Mai Van On heard some news the other day that pleased him: Sen. John McCain might, as he put it, "make an application to be president." In a roundabout way, On now understands why he saved McCain's life during the Vietnam War.
"There is a reason for everything," the 81-year-old On said, stroking his wispy Ho Chi Minh beard. "Consider: I save an unknown pilot. He becomes a famous man and leads the way for America and Vietnam to become friends. If I had let him die, would this have happened?"
On is such an enthusiastic proponent of reconciliation that when Douglas "Pete" Peterson arrived in Hanoi last year as the first U.S. ambassador to Communist Vietnam, On went to the airport and rushed past security agents to embrace him.
"Who the heck was that?" the ambassador asked an aide.
On's desire for reconciliation, like that of many Vietnamese, is rooted in two beliefs: first, that the United States can play an important role in helping Vietnam's economy; and second, that the war ended a long time ago and that dwelling on the past is an unhealthy preoccupation.
"Life is life," said On, a retired factory worker who, with his wife of 42 years and two unemployed adult sons and several grandchildren, lives on a monthly pension of $18. "What's done is done. I never hated Americans, only the American government, and I never regretted what I did that day, even though a lot of people wanted to kill your pilot, Mr. McCain."
McCain was a Navy lieutenant commander that day, Oct. 26, 1967, headed for a power plant in downtown Hanoi, when a Russian-made missile struck the right wing of his Skyhawk bomber. He ejected from the crippled plane and parachuted into Truc Bach (White Bamboo) Lake, his right leg and both arms broken.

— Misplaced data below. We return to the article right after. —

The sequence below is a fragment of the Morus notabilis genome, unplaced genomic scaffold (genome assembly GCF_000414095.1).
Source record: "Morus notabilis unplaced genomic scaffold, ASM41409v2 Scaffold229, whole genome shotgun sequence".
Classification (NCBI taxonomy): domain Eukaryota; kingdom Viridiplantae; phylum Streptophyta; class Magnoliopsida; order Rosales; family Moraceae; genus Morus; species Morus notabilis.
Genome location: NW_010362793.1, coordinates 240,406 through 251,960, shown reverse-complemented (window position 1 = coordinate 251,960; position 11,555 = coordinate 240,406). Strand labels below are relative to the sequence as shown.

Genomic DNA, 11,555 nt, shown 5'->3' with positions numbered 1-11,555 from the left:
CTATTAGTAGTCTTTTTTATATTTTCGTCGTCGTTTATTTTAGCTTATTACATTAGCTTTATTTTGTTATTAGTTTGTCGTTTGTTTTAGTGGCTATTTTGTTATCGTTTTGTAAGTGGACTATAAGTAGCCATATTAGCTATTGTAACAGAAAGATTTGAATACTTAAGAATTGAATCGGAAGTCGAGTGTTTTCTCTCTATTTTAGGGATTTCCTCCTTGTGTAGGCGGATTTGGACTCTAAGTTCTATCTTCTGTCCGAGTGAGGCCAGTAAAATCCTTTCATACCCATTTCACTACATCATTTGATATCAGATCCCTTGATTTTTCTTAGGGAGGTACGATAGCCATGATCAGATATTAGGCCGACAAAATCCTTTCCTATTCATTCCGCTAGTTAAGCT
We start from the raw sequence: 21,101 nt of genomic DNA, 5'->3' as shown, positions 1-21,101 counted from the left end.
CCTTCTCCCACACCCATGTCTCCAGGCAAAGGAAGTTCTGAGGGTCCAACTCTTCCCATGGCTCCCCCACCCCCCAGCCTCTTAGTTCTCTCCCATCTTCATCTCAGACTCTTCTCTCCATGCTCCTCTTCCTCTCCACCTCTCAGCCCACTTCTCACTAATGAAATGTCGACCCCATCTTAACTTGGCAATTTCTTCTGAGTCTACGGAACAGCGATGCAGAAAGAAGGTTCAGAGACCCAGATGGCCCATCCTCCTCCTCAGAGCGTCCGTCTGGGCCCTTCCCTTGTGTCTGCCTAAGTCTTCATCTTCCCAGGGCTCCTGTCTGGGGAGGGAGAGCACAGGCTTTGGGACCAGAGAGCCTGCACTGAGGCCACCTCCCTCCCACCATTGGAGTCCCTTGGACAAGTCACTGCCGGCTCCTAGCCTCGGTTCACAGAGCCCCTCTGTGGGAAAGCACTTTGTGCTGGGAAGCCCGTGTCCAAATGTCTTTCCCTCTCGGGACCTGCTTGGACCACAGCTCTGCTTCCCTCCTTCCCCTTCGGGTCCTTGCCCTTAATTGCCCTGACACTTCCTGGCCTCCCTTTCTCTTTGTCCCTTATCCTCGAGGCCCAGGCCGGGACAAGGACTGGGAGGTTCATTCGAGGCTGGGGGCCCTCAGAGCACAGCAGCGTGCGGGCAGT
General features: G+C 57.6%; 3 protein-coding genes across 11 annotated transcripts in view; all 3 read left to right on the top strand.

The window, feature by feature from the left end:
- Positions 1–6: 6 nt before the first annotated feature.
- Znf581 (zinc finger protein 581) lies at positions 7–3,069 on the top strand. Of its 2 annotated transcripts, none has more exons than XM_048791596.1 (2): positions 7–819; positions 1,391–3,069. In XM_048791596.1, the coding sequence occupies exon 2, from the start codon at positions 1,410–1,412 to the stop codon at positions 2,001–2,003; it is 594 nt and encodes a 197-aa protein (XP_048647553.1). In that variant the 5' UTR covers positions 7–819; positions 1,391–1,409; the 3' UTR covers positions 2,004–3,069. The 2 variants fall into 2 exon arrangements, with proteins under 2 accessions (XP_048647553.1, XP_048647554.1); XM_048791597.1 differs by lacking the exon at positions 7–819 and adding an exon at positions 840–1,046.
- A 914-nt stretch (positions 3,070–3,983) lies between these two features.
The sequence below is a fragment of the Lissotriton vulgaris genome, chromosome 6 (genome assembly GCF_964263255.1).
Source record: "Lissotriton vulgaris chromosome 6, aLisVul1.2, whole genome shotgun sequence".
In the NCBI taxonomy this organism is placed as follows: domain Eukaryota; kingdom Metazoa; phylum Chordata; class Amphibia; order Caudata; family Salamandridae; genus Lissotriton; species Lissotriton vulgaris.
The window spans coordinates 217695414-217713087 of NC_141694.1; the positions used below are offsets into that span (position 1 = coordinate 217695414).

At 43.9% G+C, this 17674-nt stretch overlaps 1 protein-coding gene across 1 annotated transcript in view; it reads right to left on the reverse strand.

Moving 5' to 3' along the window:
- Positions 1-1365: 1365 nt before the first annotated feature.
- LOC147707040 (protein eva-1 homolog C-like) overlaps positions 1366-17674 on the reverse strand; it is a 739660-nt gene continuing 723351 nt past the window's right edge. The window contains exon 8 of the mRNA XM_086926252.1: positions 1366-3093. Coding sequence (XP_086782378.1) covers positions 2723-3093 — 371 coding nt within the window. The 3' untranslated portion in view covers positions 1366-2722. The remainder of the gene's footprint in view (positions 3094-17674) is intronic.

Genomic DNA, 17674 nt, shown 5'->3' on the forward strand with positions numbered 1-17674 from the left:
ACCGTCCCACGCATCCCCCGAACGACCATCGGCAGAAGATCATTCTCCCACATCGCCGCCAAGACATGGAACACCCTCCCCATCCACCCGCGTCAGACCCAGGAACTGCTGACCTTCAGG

On, then a North Vietnamese militiaman, had been hiding in a lakeside bomb shelter during the attack by a squadron of planes. Although he still can't explain why he did it, he grabbed a bamboo pole as a float and paddled 100 yards into the lake to drag McCain to shore.
An angry crowd gathered around McCain. One smashed his shoulder with a rifle butt. Others kicked him.
"I told them, 'Please don't kill him,' " On recalled. And McCain was spared, to spend more than five years as a prisoner of war.
But a funny thing happened to On. When he returned to his job, factory workers applauded him as hero for capturing a pilot. Then, a few days later, when Hanoi discovered that McCain was the son of the admiral who commanded U.S. forces in the Pacific, and thus a bargaining chip, local security units started taking credit for his capture.
And when the war ended and McCain eventually became a Republican senator from Arizona, numerous Hanoi residents started saying they had saved McCain, apparently hoping for a reward. On felt slighted.
"I didn't want compensation," he said. "I just wanted recognition for being a patriot."
On still lives in the same lakeside shanty with a view of McCain's crash site, and a few years ago a neighbor, Chuck Searcy, resident representative of the Vietnam Veterans of America Foundation, heard of On's search for recognition and went to investigate.
"I checked newspaper clips, I talked to people, I saw the bamboo pole Mr. On still keeps that he paddled out on," Searcy said. "There was no doubt in my mind this is guy who saved the life of a future U.S. senator."
Searcy helped arrange a meeting in Hanoi between McCain and On in November 1996.
On was so on edge with excitement that, dressed in his only suit, he showed up an hour early.
McCain--who remembers little of his capture--called On "a wonderful man" and gave him a souvenir Senate key chain.
In April, Searcy visited On again in his shanty. Then he inquired about putting On on a foundation retainer for "services rendered" or providing him with a cash grant. For various reasons, neither was plausible. But Searcy, a veteran who has lived here since 1995 developing humanitarian programs, found a way to help out On.
Starting this week, On is getting a new pension: $30 a month--from Searcy's personal checking account.